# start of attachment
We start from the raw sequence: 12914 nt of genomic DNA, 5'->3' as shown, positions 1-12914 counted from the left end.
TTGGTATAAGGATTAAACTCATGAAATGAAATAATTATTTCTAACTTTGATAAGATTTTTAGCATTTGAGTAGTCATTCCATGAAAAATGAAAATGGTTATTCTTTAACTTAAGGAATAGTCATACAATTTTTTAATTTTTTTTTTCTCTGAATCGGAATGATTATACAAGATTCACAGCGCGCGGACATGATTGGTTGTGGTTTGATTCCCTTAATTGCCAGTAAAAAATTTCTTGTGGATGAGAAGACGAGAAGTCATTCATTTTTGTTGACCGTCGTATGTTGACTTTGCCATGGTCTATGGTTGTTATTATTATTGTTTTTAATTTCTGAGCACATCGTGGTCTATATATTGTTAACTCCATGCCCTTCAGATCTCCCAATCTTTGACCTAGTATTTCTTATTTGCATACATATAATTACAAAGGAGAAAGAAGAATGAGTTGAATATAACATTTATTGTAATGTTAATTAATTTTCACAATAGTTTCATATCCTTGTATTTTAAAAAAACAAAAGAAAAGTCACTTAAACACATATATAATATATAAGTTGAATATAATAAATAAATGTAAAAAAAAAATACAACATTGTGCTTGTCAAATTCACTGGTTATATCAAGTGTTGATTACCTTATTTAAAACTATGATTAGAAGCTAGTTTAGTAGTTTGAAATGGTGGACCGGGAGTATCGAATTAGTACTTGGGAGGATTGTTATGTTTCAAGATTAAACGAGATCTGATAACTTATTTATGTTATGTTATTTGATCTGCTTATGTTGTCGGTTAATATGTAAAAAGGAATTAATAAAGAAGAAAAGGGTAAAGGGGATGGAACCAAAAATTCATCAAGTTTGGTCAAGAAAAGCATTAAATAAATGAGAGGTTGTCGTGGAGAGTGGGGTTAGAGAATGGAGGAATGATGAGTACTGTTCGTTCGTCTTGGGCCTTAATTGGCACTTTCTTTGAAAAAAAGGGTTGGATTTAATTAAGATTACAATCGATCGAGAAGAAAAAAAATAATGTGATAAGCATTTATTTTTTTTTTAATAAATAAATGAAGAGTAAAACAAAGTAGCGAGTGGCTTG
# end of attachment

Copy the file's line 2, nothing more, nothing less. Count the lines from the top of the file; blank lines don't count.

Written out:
TTGGTATAAGGATTAAACTCATGAAATGAAATAATTATTTCTAACTTTGATAAGATTTTTAGCATTTGAGTAGTCATTCCATGAAAAATGAAAATGGTTATTCTTTAACTTAAGGAATAGTCATACAATTTTTTAATTTTTTTTTTCTCTGAATCGGAATGATTATACAAGATTCACAGCGCGCGGACATGATTGGTTGTGGTTTGATTCCCTTAATTGCCAGTAAAAAATTTCTTGTGGATGAGAAGACGAGAAGTCATTCATTTTTGTTGACCGTCGTATGTTGACTTTGCCATGGTCTATGGTTGTTATTATTATTGTTTTTAATTTCTGAGCACATCGTGGTCTATATATTGTTAACTCCATGCCCTTCAGATCTCCCAATCTTTGACCTAGTATTTCTTATTTGCATACATATAATTACAAAGGAGAAAGAAGAATGAGTTGAATATAACATTTATTGTAATGTTAATTAATTTTCACAATAGTTTCATATCCTTGTATTTTAAAAAAACAAAAGAAAAGTCACTTAAACACATATATAATATATAAGTTGAATATAATAAATAAATGTAAAAAAAAAATACAACATTGTGCTTGTCAAATTCACTGGTTATATCAAGTGTTGATTACCTTATTTAAAACTATGATTAGAAGCTAGTTTAGTAGTTTGAAATGGTGGACCGGGAGTATCGAATTAGTACTTGGGAGGATTGTTATGTTTCAAGATTAAACGAGATCTGATAACTTATTTATGTTATGTTATTTGATCTGCTTATGTTGTCGGTTAATATGTAAAAAGGAATTAATAAAGAAGAAAAGGGTAAAGGGGATGGAACCAAAAATTCATCAAGTTTGGTCAAGAAAAGCATTAAATAAATGAGAGGTTGTCGTGGAGAGTGGGGTTAGAGAATGGAGGAATGATGAGTACTGTTCGTTCGTCTTGGGCCTTAATTGGCACTTTCTTTGAAAAAAAGGGTTGGATTTAATTAAGATTACAATCGATCGAGAAGAAAAAAAATAATGTGATAAGCATTTATTTTTTTTTTAATAAATAAATGAAGAGTAAAACAAAGTAGCGAGTGGCTTG